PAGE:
If you find yourself working around power lines, make sure you are aware of your proximity to them at all times. Or are they frayed and worn out check all power cords on a regular basis – are they in good condition? Namely because throwing water on them may not work and can actually make the problem worse electrical fires are among the most dangerous types of fire.
If any electrical equipment catches fire, it should be unplugged or the power interrupted at the main switch. And keep ladders, poles, make sure others in the area are aware of any power lines or electrical hazards, and other equipment at least 10-15 feet away from any power line that you see.
Most companies also have a Lockout/Tagout procedure for de-energizing equipment following use. (UL), indoor or outdoor, ETL or MET labs, CSA, and are properly rated for their intended use, and meet or exceed the power needs of the appliance or tool being plugged into it. Fire extinguishers are the preferred tool when battling an electrical fire, and any call to the fire department should include the information that they are dealing with an electrical blaze Ensure extension cords and electrical products are listed by an independent testing facility such as Underwriters Laboratories Inc.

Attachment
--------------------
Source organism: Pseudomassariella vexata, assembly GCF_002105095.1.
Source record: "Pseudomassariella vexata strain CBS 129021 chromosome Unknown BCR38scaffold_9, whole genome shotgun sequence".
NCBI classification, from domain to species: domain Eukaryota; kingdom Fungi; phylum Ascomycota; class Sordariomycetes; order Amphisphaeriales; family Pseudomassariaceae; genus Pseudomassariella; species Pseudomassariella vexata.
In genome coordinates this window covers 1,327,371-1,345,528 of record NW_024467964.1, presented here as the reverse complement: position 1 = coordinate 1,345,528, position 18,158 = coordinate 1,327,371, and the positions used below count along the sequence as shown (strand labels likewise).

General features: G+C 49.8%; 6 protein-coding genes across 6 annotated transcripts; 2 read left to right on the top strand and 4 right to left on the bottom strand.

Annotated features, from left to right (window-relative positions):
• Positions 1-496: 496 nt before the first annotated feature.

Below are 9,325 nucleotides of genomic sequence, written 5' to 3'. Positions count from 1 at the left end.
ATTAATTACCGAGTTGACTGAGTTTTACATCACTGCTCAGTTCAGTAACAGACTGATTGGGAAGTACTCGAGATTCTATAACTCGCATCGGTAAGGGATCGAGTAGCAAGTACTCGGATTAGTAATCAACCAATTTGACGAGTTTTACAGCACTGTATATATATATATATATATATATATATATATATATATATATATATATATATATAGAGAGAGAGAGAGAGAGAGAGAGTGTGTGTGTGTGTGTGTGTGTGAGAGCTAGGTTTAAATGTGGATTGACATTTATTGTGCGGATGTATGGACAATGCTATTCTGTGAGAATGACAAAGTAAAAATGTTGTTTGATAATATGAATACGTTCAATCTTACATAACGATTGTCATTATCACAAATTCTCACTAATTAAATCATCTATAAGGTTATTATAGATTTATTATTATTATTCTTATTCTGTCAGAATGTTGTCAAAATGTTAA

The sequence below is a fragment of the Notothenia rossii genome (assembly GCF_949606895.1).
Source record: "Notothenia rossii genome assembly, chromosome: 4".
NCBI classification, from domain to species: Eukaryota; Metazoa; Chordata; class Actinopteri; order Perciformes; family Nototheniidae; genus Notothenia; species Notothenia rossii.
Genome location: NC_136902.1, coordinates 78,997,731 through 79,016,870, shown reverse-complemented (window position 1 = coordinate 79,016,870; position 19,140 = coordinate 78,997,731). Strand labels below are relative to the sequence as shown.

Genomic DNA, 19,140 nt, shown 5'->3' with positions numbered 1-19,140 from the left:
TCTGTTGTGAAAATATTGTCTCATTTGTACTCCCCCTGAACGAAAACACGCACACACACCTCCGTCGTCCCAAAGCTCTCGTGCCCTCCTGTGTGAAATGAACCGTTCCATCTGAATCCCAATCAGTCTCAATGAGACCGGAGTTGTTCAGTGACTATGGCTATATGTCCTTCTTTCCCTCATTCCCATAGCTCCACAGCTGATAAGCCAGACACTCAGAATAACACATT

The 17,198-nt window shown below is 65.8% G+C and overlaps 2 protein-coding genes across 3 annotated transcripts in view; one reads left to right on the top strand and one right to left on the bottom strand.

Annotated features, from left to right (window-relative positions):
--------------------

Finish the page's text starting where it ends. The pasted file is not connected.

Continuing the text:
Any outdoor cords should be designed for outdoor use and properly equipped with a Ground Fault Circuit Interrupter (GFCI) to prevent the risk of shock. Power tools should also be switched to the "off" position while they are being plugged in to avoid injury. Contact the local utility company before starting any work if lines are underground.
Any electrical hazards should be immediately reported to your superior. Electrical issues can commonly be addressed through a simple inspection of the workplace and "shockproofing" the environment. Make sure this procedure is followed to the letter in order to avoid injury or electrocution. Power tools should never be carried by their cords since this could result in the cord being broken or frayed.